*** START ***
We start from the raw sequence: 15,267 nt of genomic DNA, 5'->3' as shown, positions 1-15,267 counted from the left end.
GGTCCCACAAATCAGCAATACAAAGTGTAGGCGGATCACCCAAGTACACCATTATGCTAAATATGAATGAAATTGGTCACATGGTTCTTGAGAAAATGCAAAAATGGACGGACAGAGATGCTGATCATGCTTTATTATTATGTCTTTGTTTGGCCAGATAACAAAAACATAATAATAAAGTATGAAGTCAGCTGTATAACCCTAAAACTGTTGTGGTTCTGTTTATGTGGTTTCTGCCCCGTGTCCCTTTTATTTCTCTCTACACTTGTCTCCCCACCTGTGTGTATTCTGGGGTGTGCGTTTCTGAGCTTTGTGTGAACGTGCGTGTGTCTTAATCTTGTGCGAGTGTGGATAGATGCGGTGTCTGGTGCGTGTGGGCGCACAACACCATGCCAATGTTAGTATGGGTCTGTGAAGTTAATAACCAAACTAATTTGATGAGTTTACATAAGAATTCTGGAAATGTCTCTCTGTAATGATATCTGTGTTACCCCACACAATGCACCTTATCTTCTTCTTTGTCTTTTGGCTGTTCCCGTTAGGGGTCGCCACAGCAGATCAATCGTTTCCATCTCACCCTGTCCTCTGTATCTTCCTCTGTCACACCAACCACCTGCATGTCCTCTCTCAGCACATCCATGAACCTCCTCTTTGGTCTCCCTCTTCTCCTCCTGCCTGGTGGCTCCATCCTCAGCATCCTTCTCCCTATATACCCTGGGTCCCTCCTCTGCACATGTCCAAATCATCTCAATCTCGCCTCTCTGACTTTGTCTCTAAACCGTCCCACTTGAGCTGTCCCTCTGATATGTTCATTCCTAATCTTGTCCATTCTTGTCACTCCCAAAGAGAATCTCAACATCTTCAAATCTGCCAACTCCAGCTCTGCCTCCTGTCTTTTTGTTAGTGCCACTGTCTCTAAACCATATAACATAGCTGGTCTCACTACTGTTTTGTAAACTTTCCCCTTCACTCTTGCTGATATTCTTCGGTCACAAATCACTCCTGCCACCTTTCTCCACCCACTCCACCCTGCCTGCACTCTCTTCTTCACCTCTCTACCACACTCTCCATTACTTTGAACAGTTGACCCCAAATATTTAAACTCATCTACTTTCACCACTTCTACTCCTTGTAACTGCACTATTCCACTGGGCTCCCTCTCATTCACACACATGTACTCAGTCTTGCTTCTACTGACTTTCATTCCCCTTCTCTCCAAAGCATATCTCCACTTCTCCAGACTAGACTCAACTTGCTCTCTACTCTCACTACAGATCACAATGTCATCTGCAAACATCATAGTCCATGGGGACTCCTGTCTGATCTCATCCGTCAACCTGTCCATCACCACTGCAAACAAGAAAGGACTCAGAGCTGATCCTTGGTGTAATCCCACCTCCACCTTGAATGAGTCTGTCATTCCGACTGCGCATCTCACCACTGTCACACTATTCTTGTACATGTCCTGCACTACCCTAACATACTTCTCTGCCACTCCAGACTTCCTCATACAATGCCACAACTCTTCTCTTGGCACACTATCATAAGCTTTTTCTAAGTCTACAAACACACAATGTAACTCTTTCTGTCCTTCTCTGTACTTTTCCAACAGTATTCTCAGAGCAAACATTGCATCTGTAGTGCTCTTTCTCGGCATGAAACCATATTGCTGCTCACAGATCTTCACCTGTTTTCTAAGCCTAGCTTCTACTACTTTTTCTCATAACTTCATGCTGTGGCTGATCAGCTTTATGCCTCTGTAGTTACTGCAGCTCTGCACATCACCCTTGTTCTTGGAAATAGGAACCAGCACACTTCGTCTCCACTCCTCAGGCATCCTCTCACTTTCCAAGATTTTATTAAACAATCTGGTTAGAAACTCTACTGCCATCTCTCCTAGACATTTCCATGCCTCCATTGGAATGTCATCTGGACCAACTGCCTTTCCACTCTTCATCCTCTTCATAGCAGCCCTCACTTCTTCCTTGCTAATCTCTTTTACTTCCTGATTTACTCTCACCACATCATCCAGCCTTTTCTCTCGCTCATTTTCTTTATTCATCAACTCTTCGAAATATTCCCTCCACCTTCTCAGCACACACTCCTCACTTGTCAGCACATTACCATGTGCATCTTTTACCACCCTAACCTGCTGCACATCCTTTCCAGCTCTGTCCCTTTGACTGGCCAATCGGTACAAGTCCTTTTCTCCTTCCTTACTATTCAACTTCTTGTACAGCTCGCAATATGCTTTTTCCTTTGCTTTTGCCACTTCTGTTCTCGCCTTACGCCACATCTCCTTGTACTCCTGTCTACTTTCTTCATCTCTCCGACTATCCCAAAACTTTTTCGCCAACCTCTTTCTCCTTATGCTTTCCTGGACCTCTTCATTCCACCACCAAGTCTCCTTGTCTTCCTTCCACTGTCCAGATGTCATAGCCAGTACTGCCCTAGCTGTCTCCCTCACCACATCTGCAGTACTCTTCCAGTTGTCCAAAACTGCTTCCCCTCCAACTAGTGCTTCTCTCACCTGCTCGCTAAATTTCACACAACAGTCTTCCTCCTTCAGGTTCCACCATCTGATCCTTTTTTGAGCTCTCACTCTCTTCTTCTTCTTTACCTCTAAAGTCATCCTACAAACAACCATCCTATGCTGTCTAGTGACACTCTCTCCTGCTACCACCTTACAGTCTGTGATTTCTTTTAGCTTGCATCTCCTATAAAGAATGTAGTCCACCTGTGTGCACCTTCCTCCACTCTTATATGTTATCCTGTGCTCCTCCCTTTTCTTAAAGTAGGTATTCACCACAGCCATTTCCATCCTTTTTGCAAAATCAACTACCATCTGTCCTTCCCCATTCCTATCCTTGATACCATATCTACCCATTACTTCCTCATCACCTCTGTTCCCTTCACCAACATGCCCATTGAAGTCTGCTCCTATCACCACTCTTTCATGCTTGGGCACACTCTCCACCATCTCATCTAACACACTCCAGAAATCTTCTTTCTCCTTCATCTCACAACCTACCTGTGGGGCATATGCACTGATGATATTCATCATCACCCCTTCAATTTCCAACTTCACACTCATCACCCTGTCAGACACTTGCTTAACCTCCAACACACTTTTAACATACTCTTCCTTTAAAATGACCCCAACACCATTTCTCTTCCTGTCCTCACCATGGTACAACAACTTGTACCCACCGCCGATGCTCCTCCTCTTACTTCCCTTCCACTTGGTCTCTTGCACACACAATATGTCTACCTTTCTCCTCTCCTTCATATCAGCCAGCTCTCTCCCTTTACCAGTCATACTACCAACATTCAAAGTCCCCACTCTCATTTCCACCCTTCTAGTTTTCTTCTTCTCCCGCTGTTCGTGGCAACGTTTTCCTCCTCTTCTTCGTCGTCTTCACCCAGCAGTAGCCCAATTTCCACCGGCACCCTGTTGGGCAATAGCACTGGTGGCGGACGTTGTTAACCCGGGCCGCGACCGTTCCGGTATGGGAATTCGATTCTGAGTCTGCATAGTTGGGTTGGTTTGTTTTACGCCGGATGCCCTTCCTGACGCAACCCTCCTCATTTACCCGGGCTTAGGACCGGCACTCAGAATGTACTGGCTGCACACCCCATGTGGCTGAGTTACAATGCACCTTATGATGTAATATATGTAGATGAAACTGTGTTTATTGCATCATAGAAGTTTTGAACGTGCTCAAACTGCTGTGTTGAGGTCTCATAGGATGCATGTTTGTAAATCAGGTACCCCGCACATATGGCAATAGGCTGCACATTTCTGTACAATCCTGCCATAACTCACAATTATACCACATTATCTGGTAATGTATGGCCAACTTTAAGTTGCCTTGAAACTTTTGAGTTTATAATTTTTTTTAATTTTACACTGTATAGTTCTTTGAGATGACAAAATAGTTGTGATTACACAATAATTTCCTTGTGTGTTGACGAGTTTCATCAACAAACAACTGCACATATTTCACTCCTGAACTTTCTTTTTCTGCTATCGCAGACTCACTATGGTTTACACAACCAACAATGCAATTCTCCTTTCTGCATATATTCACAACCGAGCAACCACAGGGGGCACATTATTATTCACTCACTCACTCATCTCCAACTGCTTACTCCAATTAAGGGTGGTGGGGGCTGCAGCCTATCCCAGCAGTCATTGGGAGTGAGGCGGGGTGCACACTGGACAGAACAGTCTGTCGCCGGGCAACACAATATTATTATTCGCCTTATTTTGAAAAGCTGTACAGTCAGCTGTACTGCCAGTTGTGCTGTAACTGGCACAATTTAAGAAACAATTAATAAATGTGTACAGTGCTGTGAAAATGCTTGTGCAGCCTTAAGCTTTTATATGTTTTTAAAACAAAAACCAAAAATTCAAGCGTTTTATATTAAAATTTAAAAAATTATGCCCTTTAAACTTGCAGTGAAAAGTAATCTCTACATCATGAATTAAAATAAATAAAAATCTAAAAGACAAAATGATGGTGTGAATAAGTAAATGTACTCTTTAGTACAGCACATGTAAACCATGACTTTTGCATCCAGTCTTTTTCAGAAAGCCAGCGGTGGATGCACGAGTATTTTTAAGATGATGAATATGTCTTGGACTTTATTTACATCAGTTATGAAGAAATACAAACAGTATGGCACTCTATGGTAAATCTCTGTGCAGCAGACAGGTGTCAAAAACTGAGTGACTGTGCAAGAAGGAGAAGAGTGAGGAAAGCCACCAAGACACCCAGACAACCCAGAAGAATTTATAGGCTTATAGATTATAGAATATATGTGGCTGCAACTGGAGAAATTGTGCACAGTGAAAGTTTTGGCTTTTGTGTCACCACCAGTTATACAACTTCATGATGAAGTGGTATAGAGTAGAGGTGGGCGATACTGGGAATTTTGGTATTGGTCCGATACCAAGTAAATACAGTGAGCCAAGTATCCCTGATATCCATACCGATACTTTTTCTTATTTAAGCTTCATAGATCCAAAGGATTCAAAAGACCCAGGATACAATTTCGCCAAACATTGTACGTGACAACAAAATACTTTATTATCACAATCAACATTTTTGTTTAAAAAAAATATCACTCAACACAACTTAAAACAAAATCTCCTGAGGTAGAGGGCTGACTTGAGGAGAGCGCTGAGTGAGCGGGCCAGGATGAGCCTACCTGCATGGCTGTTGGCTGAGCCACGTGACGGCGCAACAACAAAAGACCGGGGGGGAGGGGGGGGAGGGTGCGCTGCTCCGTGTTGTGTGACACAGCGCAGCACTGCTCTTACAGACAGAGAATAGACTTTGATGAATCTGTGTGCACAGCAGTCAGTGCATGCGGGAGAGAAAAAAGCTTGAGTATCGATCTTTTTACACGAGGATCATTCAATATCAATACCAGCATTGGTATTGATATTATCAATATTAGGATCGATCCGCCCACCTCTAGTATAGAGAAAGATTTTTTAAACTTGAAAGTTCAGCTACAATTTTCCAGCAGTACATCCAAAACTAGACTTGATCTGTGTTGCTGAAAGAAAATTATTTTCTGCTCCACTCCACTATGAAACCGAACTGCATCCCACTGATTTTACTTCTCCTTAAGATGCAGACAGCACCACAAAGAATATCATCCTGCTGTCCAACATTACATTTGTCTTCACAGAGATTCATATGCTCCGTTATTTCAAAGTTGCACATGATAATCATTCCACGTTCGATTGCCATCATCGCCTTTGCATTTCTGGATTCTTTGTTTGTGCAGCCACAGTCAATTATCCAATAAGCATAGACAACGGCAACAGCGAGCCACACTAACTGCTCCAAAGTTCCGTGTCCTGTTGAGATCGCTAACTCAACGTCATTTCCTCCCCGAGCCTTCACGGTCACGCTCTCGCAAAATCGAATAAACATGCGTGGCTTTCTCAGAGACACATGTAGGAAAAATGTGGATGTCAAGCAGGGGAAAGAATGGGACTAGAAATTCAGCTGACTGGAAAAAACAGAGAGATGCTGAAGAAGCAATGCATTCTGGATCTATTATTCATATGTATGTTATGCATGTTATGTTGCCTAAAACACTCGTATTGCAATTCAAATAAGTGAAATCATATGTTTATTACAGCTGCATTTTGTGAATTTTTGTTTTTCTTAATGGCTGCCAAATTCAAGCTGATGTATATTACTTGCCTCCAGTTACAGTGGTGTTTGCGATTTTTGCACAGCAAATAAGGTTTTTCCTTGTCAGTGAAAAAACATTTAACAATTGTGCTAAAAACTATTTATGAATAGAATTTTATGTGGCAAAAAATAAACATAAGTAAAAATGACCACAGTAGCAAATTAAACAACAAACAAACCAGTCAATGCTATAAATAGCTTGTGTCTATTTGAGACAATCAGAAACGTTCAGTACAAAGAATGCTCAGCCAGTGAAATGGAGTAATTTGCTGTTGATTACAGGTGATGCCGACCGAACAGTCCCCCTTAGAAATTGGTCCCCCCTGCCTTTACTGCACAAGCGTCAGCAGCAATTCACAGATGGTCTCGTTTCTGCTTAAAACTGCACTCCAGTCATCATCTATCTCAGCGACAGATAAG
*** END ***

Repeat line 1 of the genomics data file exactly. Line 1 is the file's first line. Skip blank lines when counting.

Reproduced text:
We start from the raw sequence: 15,267 nt of genomic DNA, 5'->3' as shown, positions 1-15,267 counted from the left end.